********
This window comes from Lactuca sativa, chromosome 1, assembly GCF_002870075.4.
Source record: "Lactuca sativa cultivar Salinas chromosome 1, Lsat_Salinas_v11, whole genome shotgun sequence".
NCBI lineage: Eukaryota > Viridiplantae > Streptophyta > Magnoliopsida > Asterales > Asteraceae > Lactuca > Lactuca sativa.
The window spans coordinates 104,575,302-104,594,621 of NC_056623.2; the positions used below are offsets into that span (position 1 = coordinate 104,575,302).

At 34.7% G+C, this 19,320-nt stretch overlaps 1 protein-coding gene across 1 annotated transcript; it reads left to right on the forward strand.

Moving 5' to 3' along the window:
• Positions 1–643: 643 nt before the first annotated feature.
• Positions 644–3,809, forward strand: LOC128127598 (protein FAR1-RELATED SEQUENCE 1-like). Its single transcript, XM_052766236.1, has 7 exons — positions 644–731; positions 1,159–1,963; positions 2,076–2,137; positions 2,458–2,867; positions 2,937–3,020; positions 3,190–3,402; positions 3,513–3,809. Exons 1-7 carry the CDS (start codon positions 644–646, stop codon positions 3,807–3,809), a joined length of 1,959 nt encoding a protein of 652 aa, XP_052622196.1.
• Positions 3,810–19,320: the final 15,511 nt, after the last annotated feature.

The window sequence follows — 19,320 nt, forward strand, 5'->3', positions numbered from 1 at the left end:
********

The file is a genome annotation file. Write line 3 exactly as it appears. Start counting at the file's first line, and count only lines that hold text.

NCBI lineage: Eukaryota > Viridiplantae > Streptophyta > Magnoliopsida > Asterales > Asteraceae > Lactuca > Lactuca sativa.